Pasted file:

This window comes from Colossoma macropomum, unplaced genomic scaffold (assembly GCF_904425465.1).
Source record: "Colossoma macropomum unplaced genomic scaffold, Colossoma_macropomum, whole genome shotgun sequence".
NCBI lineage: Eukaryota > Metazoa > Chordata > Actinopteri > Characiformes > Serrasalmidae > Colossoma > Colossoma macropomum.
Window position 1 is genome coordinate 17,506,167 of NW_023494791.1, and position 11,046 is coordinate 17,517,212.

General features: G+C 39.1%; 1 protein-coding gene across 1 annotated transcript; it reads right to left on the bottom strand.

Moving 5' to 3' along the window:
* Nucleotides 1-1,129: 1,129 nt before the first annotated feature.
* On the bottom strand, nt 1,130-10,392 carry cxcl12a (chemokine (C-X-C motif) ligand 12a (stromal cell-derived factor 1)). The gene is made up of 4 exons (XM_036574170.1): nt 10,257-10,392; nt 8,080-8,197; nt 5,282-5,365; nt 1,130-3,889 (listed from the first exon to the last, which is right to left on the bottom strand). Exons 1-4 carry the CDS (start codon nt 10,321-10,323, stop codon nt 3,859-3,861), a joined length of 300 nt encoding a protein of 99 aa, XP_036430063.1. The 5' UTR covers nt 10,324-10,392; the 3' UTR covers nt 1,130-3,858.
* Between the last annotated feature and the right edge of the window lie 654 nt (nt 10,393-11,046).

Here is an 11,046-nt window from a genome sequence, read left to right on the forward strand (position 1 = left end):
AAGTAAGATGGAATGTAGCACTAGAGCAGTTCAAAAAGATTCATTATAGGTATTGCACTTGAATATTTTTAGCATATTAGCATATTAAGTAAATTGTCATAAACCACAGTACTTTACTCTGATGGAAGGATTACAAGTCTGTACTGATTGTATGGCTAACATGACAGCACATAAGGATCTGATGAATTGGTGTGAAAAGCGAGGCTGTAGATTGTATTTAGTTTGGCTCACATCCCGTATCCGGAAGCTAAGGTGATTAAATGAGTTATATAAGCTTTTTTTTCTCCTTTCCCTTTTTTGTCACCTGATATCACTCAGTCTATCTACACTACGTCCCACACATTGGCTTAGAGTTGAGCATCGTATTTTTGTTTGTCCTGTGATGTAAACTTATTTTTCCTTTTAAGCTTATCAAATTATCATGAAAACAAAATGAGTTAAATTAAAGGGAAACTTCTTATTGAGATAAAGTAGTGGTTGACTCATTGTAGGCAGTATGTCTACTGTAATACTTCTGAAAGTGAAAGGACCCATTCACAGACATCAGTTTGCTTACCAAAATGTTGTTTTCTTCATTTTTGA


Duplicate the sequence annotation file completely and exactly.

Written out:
This window comes from Colossoma macropomum, unplaced genomic scaffold (assembly GCF_904425465.1).
Source record: "Colossoma macropomum unplaced genomic scaffold, Colossoma_macropomum, whole genome shotgun sequence".
NCBI lineage: Eukaryota > Metazoa > Chordata > Actinopteri > Characiformes > Serrasalmidae > Colossoma > Colossoma macropomum.
Window position 1 is genome coordinate 17,506,167 of NW_023494791.1, and position 11,046 is coordinate 17,517,212.

General features: G+C 39.1%; 1 protein-coding gene across 1 annotated transcript; it reads right to left on the bottom strand.

Moving 5' to 3' along the window:
* Nucleotides 1-1,129: 1,129 nt before the first annotated feature.
* On the bottom strand, nt 1,130-10,392 carry cxcl12a (chemokine (C-X-C motif) ligand 12a (stromal cell-derived factor 1)). The gene is made up of 4 exons (XM_036574170.1): nt 10,257-10,392; nt 8,080-8,197; nt 5,282-5,365; nt 1,130-3,889 (listed from the first exon to the last, which is right to left on the bottom strand). Exons 1-4 carry the CDS (start codon nt 10,321-10,323, stop codon nt 3,859-3,861), a joined length of 300 nt encoding a protein of 99 aa, XP_036430063.1. The 5' UTR covers nt 10,324-10,392; the 3' UTR covers nt 1,130-3,858.
* Between the last annotated feature and the right edge of the window lie 654 nt (nt 10,393-11,046).

Here is an 11,046-nt window from a genome sequence, read left to right on the forward strand (position 1 = left end):
AAGTAAGATGGAATGTAGCACTAGAGCAGTTCAAAAAGATTCATTATAGGTATTGCACTTGAATATTTTTAGCATATTAGCATATTAAGTAAATTGTCATAAACCACAGTACTTTACTCTGATGGAAGGATTACAAGTCTGTACTGATTGTATGGCTAACATGACAGCACATAAGGATCTGATGAATTGGTGTGAAAAGCGAGGCTGTAGATTGTATTTAGTTTGGCTCACATCCCGTATCCGGAAGCTAAGGTGATTAAATGAGTTATATAAGCTTTTTTTTCTCCTTTCCCTTTTTTGTCACCTGATATCACTCAGTCTATCTACACTACGTCCCACACATTGGCTTAGAGTTGAGCATCGTATTTTTGTTTGTCCTGTGATGTAAACTTATTTTTCCTTTTAAGCTTATCAAATTATCATGAAAACAAAATGAGTTAAATTAAAGGGAAACTTCTTATTGAGATAAAGTAGTGGTTGACTCATTGTAGGCAGTATGTCTACTGTAATACTTCTGAAAGTGAAAGGACCCATTCACAGACATCAGTTTGCTTACCAAAATGTTGTTTTCTTCATTTTTGA